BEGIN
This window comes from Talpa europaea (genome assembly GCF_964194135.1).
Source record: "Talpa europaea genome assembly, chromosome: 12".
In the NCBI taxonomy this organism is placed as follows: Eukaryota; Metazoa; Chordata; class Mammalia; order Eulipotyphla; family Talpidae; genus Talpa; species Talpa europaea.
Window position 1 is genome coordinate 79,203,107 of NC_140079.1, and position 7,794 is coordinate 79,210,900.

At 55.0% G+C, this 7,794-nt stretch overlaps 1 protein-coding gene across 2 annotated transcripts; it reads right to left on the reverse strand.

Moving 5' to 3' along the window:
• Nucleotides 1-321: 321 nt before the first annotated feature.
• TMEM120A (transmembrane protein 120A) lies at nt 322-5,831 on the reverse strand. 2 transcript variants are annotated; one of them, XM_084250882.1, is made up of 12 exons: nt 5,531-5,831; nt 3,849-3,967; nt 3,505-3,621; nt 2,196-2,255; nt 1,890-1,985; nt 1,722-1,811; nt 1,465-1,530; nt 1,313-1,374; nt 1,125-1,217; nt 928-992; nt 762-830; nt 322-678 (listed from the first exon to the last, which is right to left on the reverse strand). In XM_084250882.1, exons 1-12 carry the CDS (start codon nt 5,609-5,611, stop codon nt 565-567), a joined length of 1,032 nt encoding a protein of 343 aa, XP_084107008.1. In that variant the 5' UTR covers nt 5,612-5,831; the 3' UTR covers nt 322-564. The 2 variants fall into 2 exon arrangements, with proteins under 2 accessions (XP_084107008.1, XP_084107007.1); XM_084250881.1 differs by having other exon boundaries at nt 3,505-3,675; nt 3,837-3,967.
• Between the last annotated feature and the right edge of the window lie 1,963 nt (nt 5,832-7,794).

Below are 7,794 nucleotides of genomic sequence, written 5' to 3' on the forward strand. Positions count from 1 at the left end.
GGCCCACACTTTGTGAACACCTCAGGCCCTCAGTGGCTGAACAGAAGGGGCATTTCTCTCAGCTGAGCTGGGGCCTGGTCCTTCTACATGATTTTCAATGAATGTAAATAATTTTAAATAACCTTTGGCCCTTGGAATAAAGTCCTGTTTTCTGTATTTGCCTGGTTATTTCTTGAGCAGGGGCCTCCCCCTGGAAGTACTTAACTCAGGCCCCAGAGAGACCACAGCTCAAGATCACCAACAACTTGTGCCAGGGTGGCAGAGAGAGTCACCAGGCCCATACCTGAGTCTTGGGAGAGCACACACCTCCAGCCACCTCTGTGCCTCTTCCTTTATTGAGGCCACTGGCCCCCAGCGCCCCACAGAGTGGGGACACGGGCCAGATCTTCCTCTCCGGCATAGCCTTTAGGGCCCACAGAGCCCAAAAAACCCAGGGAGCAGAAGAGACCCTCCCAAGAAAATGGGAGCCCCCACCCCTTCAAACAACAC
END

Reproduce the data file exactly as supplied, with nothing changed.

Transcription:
This window comes from Talpa europaea (genome assembly GCF_964194135.1).
Source record: "Talpa europaea genome assembly, chromosome: 12".
In the NCBI taxonomy this organism is placed as follows: Eukaryota; Metazoa; Chordata; class Mammalia; order Eulipotyphla; family Talpidae; genus Talpa; species Talpa europaea.
Window position 1 is genome coordinate 79,203,107 of NC_140079.1, and position 7,794 is coordinate 79,210,900.

At 55.0% G+C, this 7,794-nt stretch overlaps 1 protein-coding gene across 2 annotated transcripts; it reads right to left on the reverse strand.

Moving 5' to 3' along the window:
• Nucleotides 1-321: 321 nt before the first annotated feature.
• TMEM120A (transmembrane protein 120A) lies at nt 322-5,831 on the reverse strand. 2 transcript variants are annotated; one of them, XM_084250882.1, is made up of 12 exons: nt 5,531-5,831; nt 3,849-3,967; nt 3,505-3,621; nt 2,196-2,255; nt 1,890-1,985; nt 1,722-1,811; nt 1,465-1,530; nt 1,313-1,374; nt 1,125-1,217; nt 928-992; nt 762-830; nt 322-678 (listed from the first exon to the last, which is right to left on the reverse strand). In XM_084250882.1, exons 1-12 carry the CDS (start codon nt 5,609-5,611, stop codon nt 565-567), a joined length of 1,032 nt encoding a protein of 343 aa, XP_084107008.1. In that variant the 5' UTR covers nt 5,612-5,831; the 3' UTR covers nt 322-564. The 2 variants fall into 2 exon arrangements, with proteins under 2 accessions (XP_084107008.1, XP_084107007.1); XM_084250881.1 differs by having other exon boundaries at nt 3,505-3,675; nt 3,837-3,967.
• Between the last annotated feature and the right edge of the window lie 1,963 nt (nt 5,832-7,794).

Below are 7,794 nucleotides of genomic sequence, written 5' to 3' on the forward strand. Positions count from 1 at the left end.
GGCCCACACTTTGTGAACACCTCAGGCCCTCAGTGGCTGAACAGAAGGGGCATTTCTCTCAGCTGAGCTGGGGCCTGGTCCTTCTACATGATTTTCAATGAATGTAAATAATTTTAAATAACCTTTGGCCCTTGGAATAAAGTCCTGTTTTCTGTATTTGCCTGGTTATTTCTTGAGCAGGGGCCTCCCCCTGGAAGTACTTAACTCAGGCCCCAGAGAGACCACAGCTCAAGATCACCAACAACTTGTGCCAGGGTGGCAGAGAGAGTCACCAGGCCCATACCTGAGTCTTGGGAGAGCACACACCTCCAGCCACCTCTGTGCCTCTTCCTTTATTGAGGCCACTGGCCCCCAGCGCCCCACAGAGTGGGGACACGGGCCAGATCTTCCTCTCCGGCATAGCCTTTAGGGCCCACAGAGCCCAAAAAACCCAGGGAGCAGAAGAGACCCTCCCAAGAAAATGGGAGCCCCCACCCCTTCAAACAACAC